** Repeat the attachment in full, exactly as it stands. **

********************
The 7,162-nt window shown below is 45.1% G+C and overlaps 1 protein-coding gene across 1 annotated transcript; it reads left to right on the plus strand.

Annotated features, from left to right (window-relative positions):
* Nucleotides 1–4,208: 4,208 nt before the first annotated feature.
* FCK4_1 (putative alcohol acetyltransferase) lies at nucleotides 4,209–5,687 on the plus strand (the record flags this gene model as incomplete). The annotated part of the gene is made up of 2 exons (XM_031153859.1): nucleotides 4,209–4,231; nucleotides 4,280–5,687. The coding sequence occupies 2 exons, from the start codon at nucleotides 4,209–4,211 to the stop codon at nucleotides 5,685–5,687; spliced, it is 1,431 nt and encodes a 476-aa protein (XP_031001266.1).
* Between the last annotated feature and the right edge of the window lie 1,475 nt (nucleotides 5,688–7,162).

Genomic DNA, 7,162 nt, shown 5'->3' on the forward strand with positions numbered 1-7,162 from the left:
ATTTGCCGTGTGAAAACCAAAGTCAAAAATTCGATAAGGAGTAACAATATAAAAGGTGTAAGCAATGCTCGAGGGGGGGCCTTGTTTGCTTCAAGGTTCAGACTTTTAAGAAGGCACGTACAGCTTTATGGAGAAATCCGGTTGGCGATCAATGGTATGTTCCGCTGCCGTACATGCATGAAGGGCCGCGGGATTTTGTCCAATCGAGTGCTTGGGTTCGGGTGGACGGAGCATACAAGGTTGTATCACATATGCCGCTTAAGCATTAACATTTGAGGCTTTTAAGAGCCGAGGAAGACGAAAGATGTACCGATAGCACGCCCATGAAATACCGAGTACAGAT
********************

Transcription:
The 7,162-nt window shown below is 45.1% G+C and overlaps 1 protein-coding gene across 1 annotated transcript; it reads left to right on the plus strand.

Annotated features, from left to right (window-relative positions):
* Nucleotides 1–4,208: 4,208 nt before the first annotated feature.
* FCK4_1 (putative alcohol acetyltransferase) lies at nucleotides 4,209–5,687 on the plus strand (the record flags this gene model as incomplete). The annotated part of the gene is made up of 2 exons (XM_031153859.1): nucleotides 4,209–4,231; nucleotides 4,280–5,687. The coding sequence occupies 2 exons, from the start codon at nucleotides 4,209–4,211 to the stop codon at nucleotides 5,685–5,687; spliced, it is 1,431 nt and encodes a 476-aa protein (XP_031001266.1).
* Between the last annotated feature and the right edge of the window lie 1,475 nt (nucleotides 5,688–7,162).

Genomic DNA, 7,162 nt, shown 5'->3' on the forward strand with positions numbered 1-7,162 from the left:
ATTTGCCGTGTGAAAACCAAAGTCAAAAATTCGATAAGGAGTAACAATATAAAAGGTGTAAGCAATGCTCGAGGGGGGGCCTTGTTTGCTTCAAGGTTCAGACTTTTAAGAAGGCACGTACAGCTTTATGGAGAAATCCGGTTGGCGATCAATGGTATGTTCCGCTGCCGTACATGCATGAAGGGCCGCGGGATTTTGTCCAATCGAGTGCTTGGGTTCGGGTGGACGGAGCATACAAGGTTGTATCACATATGCCGCTTAAGCATTAACATTTGAGGCTTTTAAGAGCCGAGGAAGACGAAAGATGTACCGATAGCACGCCCATGAAATACCGAGTACAGAT